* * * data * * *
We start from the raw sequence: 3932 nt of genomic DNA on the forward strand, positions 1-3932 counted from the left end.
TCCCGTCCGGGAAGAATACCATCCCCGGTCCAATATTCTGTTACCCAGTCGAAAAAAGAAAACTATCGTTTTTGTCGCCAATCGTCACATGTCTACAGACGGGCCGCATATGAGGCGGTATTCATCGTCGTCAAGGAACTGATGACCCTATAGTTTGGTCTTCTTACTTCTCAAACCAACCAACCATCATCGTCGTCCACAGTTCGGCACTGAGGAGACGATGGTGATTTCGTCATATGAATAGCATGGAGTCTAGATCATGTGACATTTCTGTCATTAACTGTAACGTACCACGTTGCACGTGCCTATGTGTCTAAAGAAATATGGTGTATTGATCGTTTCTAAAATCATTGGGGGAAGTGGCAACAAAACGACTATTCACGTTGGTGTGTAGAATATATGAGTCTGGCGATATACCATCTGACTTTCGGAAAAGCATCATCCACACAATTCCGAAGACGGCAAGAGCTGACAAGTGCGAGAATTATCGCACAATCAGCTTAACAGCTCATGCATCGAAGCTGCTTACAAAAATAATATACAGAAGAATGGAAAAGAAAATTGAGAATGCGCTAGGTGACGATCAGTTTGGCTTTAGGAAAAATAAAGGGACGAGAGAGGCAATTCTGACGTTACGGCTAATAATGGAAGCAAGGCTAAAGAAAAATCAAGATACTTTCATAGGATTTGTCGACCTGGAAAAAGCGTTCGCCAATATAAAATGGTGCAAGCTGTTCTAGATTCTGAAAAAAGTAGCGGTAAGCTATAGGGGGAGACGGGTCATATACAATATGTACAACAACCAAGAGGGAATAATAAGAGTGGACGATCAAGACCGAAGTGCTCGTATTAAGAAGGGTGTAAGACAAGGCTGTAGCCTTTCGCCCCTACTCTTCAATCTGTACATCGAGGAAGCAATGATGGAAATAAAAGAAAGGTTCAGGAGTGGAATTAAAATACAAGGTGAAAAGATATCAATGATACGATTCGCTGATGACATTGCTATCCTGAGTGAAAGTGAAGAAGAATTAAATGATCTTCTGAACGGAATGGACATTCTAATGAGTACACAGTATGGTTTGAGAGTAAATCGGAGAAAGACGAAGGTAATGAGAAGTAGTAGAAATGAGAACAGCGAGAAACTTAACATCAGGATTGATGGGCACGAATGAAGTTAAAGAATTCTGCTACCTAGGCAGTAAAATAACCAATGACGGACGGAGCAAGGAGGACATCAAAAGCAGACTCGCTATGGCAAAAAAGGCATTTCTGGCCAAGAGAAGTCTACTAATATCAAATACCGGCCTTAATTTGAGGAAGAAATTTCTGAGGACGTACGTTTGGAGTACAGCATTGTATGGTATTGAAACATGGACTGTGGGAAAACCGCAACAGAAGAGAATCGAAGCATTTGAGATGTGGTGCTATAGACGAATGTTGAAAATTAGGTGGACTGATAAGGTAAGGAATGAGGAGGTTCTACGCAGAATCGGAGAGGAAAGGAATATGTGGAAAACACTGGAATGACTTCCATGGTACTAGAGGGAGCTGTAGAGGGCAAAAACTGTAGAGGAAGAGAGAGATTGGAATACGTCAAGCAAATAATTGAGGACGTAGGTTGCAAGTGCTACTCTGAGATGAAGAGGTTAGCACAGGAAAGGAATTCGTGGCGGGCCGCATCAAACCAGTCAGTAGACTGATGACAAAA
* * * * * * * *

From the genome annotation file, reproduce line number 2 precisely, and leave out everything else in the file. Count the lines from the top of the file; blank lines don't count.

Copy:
TCCCGTCCGGGAAGAATACCATCCCCGGTCCAATATTCTGTTACCCAGTCGAAAAAAGAAAACTATCGTTTTTGTCGCCAATCGTCACATGTCTACAGACGGGCCGCATATGAGGCGGTATTCATCGTCGTCAAGGAACTGATGACCCTATAGTTTGGTCTTCTTACTTCTCAAACCAACCAACCATCATCGTCGTCCACAGTTCGGCACTGAGGAGACGATGGTGATTTCGTCATATGAATAGCATGGAGTCTAGATCATGTGACATTTCTGTCATTAACTGTAACGTACCACGTTGCACGTGCCTATGTGTCTAAAGAAATATGGTGTATTGATCGTTTCTAAAATCATTGGGGGAAGTGGCAACAAAACGACTATTCACGTTGGTGTGTAGAATATATGAGTCTGGCGATATACCATCTGACTTTCGGAAAAGCATCATCCACACAATTCCGAAGACGGCAAGAGCTGACAAGTGCGAGAATTATCGCACAATCAGCTTAACAGCTCATGCATCGAAGCTGCTTACAAAAATAATATACAGAAGAATGGAAAAGAAAATTGAGAATGCGCTAGGTGACGATCAGTTTGGCTTTAGGAAAAATAAAGGGACGAGAGAGGCAATTCTGACGTTACGGCTAATAATGGAAGCAAGGCTAAAGAAAAATCAAGATACTTTCATAGGATTTGTCGACCTGGAAAAAGCGTTCGCCAATATAAAATGGTGCAAGCTGTTCTAGATTCTGAAAAAAGTAGCGGTAAGCTATAGGGGGAGACGGGTCATATACAATATGTACAACAACCAAGAGGGAATAATAAGAGTGGACGATCAAGACCGAAGTGCTCGTATTAAGAAGGGTGTAAGACAAGGCTGTAGCCTTTCGCCCCTACTCTTCAATCTGTACATCGAGGAAGCAATGATGGAAATAAAAGAAAGGTTCAGGAGTGGAATTAAAATACAAGGTGAAAAGATATCAATGATACGATTCGCTGATGACATTGCTATCCTGAGTGAAAGTGAAGAAGAATTAAATGATCTTCTGAACGGAATGGACATTCTAATGAGTACACAGTATGGTTTGAGAGTAAATCGGAGAAAGACGAAGGTAATGAGAAGTAGTAGAAATGAGAACAGCGAGAAACTTAACATCAGGATTGATGGGCACGAATGAAGTTAAAGAATTCTGCTACCTAGGCAGTAAAATAACCAATGACGGACGGAGCAAGGAGGACATCAAAAGCAGACTCGCTATGGCAAAAAAGGCATTTCTGGCCAAGAGAAGTCTACTAATATCAAATACCGGCCTTAATTTGAGGAAGAAATTTCTGAGGACGTACGTTTGGAGTACAGCATTGTATGGTATTGAAACATGGACTGTGGGAAAACCGCAACAGAAGAGAATCGAAGCATTTGAGATGTGGTGCTATAGACGAATGTTGAAAATTAGGTGGACTGATAAGGTAAGGAATGAGGAGGTTCTACGCAGAATCGGAGAGGAAAGGAATATGTGGAAAACACTGGAATGACTTCCATGGTACTAGAGGGAGCTGTAGAGGGCAAAAACTGTAGAGGAAGAGAGAGATTGGAATACGTCAAGCAAATAATTGAGGACGTAGGTTGCAAGTGCTACTCTGAGATGAAGAGGTTAGCACAGGAAAGGAATTCGTGGCGGGCCGCATCAAACCAGTCAGTAGACTGATGACAAAA